What You Need to Know About Tennessee Will Laws

When a person dies, their assets must be dispersed and ownership transferred to the new heirs. Debts must be paid and the estate closed out. All this must happen while you are still grieving the loss of your loved one.

The legal term for the process is called probate. Probate must go through the courts to ensure the decedent’s wishes as outlined in their will are carried out. Anyone involved with an estate should understand the basics about probate in Tennessee.

Last Will and Testament guides the probate process

Does Tennessee Law Require Probate?

Yes, probate is a requirement for estates in Tennessee. This is the method used to distribute the assets to the heirs and ensure the will is followed. In some cases, it is possible to avoid probate, especially if you utilize estate planning.

What Happens if You Die Without a Will in Tennessee

When you die without a will, it is called dying intestate. Under state law, assets that do not have listed beneficiaries will pass to their closest relative. If the decedent is married and has children, their assets will be divided among the spouse and children equally, with the spouse getting no less than one-third. If the decedent has no spouse or descendants but has parents and siblings, the assets would be distributed equally among the parents and siblings.

Adopted children will receive the same share as biological children, though foster and stepchildren will not. Typically, the decedent’s grandchildren will receive a share if their parents (the decedent’s children) have died.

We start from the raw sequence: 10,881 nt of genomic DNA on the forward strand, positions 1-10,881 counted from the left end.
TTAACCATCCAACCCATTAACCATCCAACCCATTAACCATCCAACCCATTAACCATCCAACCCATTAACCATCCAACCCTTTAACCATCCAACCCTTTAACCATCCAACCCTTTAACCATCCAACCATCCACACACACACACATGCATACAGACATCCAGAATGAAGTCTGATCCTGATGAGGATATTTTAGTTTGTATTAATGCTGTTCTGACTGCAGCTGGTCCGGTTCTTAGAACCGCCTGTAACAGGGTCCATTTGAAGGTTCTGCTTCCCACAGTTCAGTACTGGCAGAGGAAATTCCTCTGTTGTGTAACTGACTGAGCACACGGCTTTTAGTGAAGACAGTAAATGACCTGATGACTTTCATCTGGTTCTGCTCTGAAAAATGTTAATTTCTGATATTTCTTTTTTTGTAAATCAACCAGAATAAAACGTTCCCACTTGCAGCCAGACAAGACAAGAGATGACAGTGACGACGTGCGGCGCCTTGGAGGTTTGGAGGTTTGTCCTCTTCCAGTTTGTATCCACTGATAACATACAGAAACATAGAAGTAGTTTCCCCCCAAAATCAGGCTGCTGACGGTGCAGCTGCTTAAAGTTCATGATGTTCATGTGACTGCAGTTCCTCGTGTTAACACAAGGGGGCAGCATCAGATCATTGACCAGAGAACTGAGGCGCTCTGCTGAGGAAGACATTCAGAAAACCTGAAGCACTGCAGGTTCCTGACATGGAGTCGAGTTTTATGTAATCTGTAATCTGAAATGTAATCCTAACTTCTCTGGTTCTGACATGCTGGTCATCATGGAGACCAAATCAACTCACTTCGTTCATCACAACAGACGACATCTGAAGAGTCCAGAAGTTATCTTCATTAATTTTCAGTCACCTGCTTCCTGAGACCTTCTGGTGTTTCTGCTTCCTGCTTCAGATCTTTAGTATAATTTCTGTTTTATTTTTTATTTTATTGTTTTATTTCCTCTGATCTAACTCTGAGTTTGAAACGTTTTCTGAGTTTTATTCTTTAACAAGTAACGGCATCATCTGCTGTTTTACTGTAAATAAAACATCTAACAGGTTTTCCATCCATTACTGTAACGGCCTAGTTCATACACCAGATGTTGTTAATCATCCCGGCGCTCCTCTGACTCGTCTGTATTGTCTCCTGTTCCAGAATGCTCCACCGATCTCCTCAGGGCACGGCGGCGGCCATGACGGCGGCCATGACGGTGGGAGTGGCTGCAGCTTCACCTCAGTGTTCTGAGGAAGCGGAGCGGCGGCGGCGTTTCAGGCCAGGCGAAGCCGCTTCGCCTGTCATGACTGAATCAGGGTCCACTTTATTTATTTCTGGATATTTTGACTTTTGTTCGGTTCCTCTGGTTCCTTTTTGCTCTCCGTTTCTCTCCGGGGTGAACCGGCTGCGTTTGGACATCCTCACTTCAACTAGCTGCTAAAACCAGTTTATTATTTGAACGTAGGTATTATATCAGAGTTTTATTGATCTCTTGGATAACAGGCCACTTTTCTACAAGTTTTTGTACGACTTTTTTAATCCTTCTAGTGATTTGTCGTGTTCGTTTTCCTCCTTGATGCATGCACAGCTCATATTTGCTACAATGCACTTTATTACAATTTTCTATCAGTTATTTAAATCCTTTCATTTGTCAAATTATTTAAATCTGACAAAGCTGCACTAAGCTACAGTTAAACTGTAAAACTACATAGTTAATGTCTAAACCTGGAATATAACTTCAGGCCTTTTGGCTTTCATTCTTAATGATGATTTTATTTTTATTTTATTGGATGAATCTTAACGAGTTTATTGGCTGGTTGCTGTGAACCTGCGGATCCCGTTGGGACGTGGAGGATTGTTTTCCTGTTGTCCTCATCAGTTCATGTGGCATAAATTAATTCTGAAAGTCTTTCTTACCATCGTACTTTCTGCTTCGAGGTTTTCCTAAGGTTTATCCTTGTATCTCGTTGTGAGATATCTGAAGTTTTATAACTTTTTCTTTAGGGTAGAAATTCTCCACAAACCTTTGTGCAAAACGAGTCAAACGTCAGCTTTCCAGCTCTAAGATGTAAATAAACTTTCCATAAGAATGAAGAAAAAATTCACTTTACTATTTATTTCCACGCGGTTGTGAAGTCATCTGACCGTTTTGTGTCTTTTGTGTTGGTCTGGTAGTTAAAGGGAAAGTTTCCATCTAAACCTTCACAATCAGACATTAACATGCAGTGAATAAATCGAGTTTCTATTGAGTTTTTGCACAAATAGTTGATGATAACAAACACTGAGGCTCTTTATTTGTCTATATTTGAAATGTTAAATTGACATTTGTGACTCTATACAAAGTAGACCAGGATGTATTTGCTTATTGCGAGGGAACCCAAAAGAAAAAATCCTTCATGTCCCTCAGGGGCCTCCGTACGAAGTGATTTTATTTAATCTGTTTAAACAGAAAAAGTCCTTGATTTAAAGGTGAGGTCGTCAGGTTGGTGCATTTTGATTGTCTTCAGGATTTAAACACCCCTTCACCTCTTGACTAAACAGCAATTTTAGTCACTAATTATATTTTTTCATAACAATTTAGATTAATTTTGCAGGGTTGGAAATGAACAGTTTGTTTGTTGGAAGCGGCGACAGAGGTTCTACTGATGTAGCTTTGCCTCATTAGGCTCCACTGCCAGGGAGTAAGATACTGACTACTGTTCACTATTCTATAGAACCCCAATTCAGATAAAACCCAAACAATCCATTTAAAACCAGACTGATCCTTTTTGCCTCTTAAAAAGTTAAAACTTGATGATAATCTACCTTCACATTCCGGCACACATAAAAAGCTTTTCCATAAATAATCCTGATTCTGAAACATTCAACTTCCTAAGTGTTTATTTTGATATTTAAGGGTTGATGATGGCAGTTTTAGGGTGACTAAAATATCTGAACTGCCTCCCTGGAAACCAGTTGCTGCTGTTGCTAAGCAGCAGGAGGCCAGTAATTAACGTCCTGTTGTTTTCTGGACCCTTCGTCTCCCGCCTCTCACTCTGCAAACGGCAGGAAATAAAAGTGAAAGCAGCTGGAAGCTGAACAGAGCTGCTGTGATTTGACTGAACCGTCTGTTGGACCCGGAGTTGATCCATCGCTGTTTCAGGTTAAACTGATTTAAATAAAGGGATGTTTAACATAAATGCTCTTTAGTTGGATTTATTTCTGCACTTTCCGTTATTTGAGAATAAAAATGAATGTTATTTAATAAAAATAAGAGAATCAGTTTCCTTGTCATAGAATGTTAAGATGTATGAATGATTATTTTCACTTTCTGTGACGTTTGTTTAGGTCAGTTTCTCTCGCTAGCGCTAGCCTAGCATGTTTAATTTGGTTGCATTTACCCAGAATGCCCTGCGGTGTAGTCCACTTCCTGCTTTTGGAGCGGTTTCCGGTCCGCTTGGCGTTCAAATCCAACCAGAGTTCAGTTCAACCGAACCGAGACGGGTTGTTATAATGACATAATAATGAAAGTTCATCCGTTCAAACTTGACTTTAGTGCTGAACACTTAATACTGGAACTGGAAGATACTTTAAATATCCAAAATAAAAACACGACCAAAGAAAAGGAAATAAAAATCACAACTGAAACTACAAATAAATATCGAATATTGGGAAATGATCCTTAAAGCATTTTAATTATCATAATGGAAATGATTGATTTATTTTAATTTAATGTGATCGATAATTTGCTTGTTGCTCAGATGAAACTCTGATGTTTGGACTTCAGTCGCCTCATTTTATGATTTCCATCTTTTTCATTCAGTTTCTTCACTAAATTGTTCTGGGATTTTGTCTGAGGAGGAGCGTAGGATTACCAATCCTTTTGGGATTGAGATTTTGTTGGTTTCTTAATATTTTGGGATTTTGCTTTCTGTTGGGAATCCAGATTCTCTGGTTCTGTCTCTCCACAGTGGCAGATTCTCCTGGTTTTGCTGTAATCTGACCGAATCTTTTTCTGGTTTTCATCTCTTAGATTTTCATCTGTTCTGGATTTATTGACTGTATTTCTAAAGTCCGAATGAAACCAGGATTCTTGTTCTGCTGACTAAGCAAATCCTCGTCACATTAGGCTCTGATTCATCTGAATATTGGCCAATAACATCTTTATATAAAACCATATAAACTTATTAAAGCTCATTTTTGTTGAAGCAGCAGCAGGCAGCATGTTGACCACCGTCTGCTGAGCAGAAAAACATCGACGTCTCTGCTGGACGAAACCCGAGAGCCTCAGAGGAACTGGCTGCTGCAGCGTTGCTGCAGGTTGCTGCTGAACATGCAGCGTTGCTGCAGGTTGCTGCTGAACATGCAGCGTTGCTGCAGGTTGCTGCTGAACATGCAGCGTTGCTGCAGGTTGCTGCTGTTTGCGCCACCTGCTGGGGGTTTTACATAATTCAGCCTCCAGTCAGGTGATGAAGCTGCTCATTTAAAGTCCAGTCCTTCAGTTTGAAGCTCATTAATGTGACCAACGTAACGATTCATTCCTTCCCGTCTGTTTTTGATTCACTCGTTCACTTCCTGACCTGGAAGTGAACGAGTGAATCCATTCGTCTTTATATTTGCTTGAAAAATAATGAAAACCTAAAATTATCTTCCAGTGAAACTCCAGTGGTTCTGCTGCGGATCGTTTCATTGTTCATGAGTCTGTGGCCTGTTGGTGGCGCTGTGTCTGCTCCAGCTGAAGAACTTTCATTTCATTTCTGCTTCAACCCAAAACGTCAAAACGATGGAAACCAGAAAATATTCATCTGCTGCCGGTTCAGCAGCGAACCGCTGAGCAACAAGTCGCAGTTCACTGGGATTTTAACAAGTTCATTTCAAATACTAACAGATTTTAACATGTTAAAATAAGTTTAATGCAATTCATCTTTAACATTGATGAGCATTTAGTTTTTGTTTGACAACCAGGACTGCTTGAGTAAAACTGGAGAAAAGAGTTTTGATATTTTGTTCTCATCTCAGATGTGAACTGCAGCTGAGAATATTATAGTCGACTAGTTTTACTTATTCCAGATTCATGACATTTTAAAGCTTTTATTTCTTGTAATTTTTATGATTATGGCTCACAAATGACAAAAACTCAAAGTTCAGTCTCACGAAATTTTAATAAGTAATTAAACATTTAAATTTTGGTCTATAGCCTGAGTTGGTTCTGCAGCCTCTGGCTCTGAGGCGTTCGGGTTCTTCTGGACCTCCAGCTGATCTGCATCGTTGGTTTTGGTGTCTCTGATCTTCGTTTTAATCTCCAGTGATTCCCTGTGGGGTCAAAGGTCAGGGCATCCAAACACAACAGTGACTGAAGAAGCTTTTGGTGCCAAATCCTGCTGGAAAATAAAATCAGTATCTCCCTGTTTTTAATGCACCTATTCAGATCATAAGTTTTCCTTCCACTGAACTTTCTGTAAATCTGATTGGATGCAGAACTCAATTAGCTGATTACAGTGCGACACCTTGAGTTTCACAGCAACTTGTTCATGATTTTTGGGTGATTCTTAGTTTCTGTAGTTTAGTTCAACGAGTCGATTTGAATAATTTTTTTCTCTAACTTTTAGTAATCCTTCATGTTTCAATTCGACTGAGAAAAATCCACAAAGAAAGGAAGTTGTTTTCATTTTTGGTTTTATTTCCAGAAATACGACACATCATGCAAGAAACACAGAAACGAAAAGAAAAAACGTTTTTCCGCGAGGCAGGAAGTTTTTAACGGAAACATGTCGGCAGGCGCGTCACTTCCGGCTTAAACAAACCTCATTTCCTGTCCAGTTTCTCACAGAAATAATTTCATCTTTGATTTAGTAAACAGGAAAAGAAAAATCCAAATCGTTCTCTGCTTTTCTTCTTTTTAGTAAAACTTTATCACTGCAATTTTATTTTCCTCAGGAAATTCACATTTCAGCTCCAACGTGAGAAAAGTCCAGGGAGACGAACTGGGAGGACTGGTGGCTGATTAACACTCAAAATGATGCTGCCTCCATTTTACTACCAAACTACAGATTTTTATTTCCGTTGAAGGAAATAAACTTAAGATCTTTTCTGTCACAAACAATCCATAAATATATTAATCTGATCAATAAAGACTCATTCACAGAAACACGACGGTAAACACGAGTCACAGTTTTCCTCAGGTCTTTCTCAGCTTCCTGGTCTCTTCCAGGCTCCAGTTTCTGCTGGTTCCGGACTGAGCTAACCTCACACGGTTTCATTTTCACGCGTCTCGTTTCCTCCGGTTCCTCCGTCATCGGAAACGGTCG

How Do You Avoid Probate in Tennessee with Estate Planning

The best way to avoid going through probate with an estate is to plan before the owner dies. A revocable living trust with the entire estate will mean probate isn’t needed. The beneficiary who is named to the trust will be the new owner, and the court doesn’t need to get involved.

When you plan your estate, even if the estate must go through probate, not all assets will need to be included. Bank accounts, investment accounts, and retirement accounts won’t be part of probate if they have named beneficiaries. The same is true of life insurance policies.

If an asset was jointly owned, it would go to the new owner. There would be no reason to include it with the assets for probate.

Can an Executor of an Estate in Tennessee be Compensated?

The law in Tennessee allows for the executor of an estate to be compensated. They are paid for their time and for any expenses that they have from working on the estate.

How Many Witnesses Must Sign a Will to Make it Valid in Tennessee

Tennessee requires that a person is of sound mind and age 18 years or older before making a will, as it is considered a binding, legal document. The state accepts oral wills under certain conditions, and holographic wills (written by hand). However, the state requires that at least two witnesses must sign the will to make it valid. The two witnesses must sign the will in the presence of each other and the testator.

Witness signature on will

How Much Does an Executor in Tennessee Get Paid?

Compensation is mentioned in the Tennessee Code Chapter 30, Section 1-407. This section states that the court will approve compensation for the executor when the accounting is made or when the executor is appointed.

How Long Does Probate of the Last Will and Testament Take in Tennessee?

The timeline for probate varies, based on the size of the estate and how much work needs to be done. Expect it to take between six months and a year. If there are people contesting the will or other delays, the process will take even longer.